With shoppers increasingly relying on their smartphones and tablets to research, compare and buy goods online, all sectors need to be considering their ecommerce strategies. The DIY sector is no exception and the traditional ‘out of town’ retailers are having to adapt their strategies in order to succeed in the marketplace. It would in fact appear that the era of big box retail dominance is coming to an end. Over the past 12 months there has been considerable comment on how major DIY brands including Wickes, Homebase and B&Q, which traditionally operate massive 100,000 sq ft stores, have or are at least considering the downsizing of their physical properties and moving towards smaller, more interactive spaces. In light of these developments, it seems an opportune moment to explore the possibilities for retailers in the DIY sector looking to shake up their spaces and create truly effective in-store experiences.
The DIY sector is undergoing seismic changes, with everything from the economy to the weather being highlighted as the reason for the downturn in sales. However, while it’s fair to say that big box DIY retailers are finding trading tough, they’re certainly not about to disappear. They are simply moving towards smaller formats and investing more heavily in their online retail presence. In order to thrive in this changed landscape, DIY brands need to ask themselves; what can be done in order to optimise the entire purchase journey for customers?
One of the biggest challenges facing big box retailers is the increasing desire to purchase away from the traditional point of sale. With more and more consumers choosing to buy online, the trick here for DIY brands is to integrate their brick-and-mortar spaces with their online stores. Omnichannel retail models are the order of the day for DIY brands attempting to integrate digital and offline sales channels.
Another major factor in the changing DIY marketplace is the rapid proliferation of smartphones and tablets. Consumers are now armed with technology ready to price-compare every product, and are visiting stores looking for deals rather than making one-stop, fill-the-trolley trips. B&Q has been doing particularly well in this area with both its creative mobile app and in-store wi-fi playing key roles in its omnichannel strategy. Apps are effective tools to utilise online and mobile techniques to drive people in-store, and the customer interaction works well to create a wholly rounded customer journey. However, there is a lot more scope for B&Q and other DIY brands to be doing more in this arena in order to underline the integral part played by in-store communication during the purchase journey. It would be refreshing to see these retailers embracing technology more wholly and implementing regular technology-fuelled in-store activity into their marketing strategies.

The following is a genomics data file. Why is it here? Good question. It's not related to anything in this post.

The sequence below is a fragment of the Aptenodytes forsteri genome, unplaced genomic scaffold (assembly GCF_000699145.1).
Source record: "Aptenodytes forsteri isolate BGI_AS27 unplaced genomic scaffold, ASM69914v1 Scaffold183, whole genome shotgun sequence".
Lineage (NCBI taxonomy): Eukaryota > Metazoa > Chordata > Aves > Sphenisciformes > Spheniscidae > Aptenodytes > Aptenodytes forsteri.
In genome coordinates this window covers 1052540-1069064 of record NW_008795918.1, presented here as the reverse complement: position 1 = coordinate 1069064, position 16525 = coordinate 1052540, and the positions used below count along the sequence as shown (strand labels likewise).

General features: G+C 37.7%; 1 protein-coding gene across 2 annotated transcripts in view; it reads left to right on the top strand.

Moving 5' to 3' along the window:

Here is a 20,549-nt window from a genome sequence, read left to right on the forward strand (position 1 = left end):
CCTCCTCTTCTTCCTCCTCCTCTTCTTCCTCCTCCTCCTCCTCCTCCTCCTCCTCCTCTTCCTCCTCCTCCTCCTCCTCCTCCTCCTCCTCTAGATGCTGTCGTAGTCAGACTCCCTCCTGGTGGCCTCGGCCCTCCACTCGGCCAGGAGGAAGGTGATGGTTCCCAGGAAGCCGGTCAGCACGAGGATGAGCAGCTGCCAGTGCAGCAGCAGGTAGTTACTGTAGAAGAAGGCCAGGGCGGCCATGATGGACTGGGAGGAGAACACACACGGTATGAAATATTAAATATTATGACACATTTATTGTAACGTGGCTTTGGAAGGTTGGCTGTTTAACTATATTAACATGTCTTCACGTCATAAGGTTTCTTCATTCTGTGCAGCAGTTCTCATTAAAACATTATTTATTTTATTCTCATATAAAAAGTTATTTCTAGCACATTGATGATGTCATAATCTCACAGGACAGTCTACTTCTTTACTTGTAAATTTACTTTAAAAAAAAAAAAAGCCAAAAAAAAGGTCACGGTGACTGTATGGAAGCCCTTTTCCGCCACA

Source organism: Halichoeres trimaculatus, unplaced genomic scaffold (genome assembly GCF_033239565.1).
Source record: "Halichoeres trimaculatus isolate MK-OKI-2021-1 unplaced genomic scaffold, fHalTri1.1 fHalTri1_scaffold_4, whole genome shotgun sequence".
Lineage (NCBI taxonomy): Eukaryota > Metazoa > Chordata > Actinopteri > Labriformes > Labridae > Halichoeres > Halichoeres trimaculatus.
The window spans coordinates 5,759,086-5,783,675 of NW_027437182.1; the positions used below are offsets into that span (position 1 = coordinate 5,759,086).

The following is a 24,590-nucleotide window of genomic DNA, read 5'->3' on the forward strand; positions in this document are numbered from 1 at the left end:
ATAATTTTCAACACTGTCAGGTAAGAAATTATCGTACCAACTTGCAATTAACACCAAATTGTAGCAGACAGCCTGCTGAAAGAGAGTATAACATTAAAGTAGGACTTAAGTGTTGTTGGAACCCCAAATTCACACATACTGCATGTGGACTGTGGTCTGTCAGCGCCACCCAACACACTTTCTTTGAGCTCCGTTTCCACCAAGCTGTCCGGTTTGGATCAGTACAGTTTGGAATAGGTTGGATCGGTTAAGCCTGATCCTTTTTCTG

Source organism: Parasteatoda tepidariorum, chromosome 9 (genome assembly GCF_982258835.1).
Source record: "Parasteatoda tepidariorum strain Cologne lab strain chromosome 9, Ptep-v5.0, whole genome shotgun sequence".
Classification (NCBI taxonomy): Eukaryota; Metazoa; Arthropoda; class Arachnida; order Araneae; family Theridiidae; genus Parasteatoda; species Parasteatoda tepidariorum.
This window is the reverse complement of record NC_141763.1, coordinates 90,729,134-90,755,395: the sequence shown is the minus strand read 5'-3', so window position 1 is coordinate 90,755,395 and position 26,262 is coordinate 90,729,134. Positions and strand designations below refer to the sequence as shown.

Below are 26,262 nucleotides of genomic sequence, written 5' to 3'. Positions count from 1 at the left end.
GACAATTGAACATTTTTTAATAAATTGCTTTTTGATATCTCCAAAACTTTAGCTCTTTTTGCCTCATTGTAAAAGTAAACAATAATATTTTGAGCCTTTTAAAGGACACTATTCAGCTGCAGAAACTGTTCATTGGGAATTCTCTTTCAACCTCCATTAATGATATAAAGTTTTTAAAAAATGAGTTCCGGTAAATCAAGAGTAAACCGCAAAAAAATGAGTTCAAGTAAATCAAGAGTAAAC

Using technology to connect with customers in stores is hugely important, but human interaction and face-to-face communication with a knowledgeable product specialist continues to trump even the most advanced mobile and digital strategies. In other words, while sophisticated online strategies can certainly work hard to increase footfall in DIY stores, positive human interaction on the shop floor is ultimately the most important part of the customer journey. Both the retailers and the owners of the brands sold in-store should therefore be considering their approach to providing product training and brand ambassadors to help drive sales. Although the internet offers unlimited scope for shoppers to research and compare prices, the average shopper will be looking for advice, inspiration and guidance in-store. Using specially trained brand ambassadors who are briefed on your target audience and the brand messages to interact with people in a knowledgeable and engaging way can be an invaluable way of getting customers to consider products they may otherwise have overlooked.
With DIY stores’ footfall in decline, the opportunities for brands to connect with consumers on a personal level within their retail spaces are becoming fewer and farther between. It’s clear that interactive and engaging marketing strategies along with downsized physical stores will be key for DIY brands looking to prosper in 2014.